Title: Influences of education on gender and status: a study of Sri Lankan export processing zone workers

Authors: Peter Hancock; Geoff Carastathis; Jonathan Georgiou; Hossein Adibi

Addresses: School of Psychology and Social Science, Faculty of Health, Engineering and Science, Edith Cowan University, Joondalup Campus, 270 Joondalup Drive, Joondalup, Western Australia (6027), Australia ' School of Psychology and Social Science, Faculty of Health, Engineering and Science, Edith Cowan University, Joondalup Campus, 270 Joondalup Drive, Joondalup, Western Australia (6027), Australia ' School of Psychology and Social Science, Faculty of Health, Engineering and Science, Edith Cowan University, Joondalup Campus, 270 Joondalup Drive, Joondalup, Western Australia (6027), Australia ' School of Psychology and Social Science, Faculty of Health, Engineering and Science, Edith Cowan University, Joondalup Campus, 270 Joondalup Drive, Joondalup, Western Australia (6027), Australia

Abstract: Sri Lankan women employed by export processing zones (EPZs) represent various educational levels. Using a survey sample of 2,304 randomly selected female EPZ workers, this paper quantitatively compared workers with ordinal-level secondary education - O-levels - and below (n = 1,423) - and those with advanced-level secondary education - A-levels - and above (n = 878). Overall, the 'higher educated' women reported more positive socio-economic outcomes than their 'lower educated' counterparts. Mann-Whitney U tests demonstrated greater earning (saving) capacities among 'higher educated' women; with Pearson's chi-square test of contingencies revealing that this cohort were also more likely to receive promotions than 'lower educated' women. Although reports of abuse (harassment) were generally low among both sub-samples, 'lower educated' female EPZ workers were more likely to experience verbal abuse, sexual harassment and public humiliation. Despite such inter-group polarisation, a near consensus of all participants reported feeling greater empowerment as a result of their time in formal employment.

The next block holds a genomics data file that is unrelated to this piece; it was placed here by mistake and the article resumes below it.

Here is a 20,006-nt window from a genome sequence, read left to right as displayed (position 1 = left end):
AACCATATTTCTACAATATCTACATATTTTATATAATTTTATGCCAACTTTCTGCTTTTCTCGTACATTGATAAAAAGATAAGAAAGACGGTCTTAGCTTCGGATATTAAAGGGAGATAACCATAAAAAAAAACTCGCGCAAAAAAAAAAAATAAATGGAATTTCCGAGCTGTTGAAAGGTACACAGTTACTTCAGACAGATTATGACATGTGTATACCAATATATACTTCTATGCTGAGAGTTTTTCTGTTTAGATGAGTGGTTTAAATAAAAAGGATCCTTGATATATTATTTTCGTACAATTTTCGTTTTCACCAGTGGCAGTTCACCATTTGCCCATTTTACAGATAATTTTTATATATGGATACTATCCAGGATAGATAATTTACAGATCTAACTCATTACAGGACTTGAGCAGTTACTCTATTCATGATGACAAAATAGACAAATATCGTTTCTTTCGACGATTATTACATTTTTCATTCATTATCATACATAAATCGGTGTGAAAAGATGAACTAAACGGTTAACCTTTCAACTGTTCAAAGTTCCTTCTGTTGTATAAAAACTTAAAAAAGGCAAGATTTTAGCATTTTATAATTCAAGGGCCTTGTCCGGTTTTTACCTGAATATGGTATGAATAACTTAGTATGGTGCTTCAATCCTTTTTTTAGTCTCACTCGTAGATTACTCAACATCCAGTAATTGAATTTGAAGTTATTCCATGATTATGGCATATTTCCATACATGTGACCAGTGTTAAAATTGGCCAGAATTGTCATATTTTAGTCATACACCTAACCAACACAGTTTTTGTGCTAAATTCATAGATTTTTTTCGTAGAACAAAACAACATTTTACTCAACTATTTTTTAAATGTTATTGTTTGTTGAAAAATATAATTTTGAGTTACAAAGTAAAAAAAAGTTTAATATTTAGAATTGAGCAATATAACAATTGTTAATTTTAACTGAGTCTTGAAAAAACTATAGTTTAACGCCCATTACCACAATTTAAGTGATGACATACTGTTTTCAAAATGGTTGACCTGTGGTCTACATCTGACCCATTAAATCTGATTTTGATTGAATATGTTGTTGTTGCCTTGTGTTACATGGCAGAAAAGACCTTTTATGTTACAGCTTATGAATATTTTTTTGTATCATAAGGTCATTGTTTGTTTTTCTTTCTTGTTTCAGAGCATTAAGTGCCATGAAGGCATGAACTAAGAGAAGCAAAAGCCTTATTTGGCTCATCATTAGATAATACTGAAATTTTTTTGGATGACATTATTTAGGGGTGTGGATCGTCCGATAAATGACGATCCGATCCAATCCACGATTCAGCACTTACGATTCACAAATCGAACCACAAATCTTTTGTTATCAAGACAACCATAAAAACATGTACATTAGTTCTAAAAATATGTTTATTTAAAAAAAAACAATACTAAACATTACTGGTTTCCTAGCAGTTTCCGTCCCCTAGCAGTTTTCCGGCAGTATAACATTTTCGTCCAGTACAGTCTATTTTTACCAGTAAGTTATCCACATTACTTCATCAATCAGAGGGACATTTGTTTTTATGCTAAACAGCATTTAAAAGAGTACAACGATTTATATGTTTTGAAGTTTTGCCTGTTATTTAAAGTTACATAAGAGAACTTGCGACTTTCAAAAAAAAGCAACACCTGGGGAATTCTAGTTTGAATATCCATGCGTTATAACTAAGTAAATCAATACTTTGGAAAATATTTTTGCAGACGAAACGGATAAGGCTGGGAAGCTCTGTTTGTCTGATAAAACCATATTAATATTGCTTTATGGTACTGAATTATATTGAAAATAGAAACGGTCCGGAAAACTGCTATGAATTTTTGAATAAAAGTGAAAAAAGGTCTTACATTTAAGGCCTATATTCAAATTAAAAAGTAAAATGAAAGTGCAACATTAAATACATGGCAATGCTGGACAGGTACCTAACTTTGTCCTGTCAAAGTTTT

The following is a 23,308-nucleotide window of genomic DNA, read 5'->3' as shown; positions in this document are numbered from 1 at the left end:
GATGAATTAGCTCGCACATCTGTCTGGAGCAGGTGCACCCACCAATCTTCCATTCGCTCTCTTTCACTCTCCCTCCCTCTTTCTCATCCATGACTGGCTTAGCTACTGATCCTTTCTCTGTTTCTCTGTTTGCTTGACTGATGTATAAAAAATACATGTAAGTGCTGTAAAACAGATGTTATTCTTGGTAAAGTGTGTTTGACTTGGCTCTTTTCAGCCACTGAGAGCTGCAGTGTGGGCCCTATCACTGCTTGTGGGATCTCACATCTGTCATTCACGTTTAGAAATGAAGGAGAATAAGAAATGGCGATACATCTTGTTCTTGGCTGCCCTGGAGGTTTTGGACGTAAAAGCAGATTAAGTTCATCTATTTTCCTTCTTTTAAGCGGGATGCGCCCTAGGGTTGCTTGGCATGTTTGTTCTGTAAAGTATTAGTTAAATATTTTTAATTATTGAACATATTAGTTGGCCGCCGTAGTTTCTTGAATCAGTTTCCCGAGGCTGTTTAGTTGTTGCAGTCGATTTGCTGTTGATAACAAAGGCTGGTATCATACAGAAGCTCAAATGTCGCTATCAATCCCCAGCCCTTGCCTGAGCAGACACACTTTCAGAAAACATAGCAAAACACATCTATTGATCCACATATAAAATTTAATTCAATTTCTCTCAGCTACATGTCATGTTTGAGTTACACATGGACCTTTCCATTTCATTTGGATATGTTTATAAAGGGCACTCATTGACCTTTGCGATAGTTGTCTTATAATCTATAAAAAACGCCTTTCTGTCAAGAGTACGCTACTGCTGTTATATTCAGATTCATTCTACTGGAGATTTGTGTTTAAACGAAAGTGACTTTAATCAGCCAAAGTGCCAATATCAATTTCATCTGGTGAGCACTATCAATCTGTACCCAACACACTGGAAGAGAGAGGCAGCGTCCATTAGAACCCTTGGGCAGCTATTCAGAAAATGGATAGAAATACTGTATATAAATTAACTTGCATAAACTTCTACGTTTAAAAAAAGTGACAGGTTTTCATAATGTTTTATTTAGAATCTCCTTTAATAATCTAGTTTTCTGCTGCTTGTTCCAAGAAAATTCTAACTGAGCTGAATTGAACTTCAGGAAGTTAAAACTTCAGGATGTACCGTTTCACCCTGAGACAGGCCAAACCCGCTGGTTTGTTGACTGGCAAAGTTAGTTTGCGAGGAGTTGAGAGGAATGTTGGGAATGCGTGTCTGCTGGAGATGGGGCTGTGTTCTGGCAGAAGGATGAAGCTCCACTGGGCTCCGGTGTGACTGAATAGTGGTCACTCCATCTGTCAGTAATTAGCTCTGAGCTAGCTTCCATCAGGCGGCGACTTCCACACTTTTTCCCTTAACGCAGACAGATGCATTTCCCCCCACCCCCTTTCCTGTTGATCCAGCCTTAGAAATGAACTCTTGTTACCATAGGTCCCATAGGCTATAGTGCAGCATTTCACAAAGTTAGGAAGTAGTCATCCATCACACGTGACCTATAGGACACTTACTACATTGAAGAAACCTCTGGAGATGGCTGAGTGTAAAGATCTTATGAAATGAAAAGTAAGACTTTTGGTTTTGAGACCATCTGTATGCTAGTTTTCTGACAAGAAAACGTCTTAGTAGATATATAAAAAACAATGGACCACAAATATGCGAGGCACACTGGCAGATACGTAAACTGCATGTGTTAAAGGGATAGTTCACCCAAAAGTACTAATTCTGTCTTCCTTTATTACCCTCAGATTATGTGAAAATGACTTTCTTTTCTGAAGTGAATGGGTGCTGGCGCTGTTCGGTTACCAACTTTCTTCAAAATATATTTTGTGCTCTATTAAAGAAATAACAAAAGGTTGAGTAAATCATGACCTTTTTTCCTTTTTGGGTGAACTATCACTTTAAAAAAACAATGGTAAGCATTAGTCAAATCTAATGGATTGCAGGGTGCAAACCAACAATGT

Keywords: education; formal employment; export processing zones; EPZs; gender; Sri Lanka; women; earning capacity; educational levels; verbal abuse; sexual harassment; public humiliation; female empowerment.

DOI: 10.1504/IJGSDS.2015.074124

International Journal of Gender Studies in Developing Societies, 2015 Vol.1 No.2, pp.157 - 180

Available online: 11 Jan 2016 *

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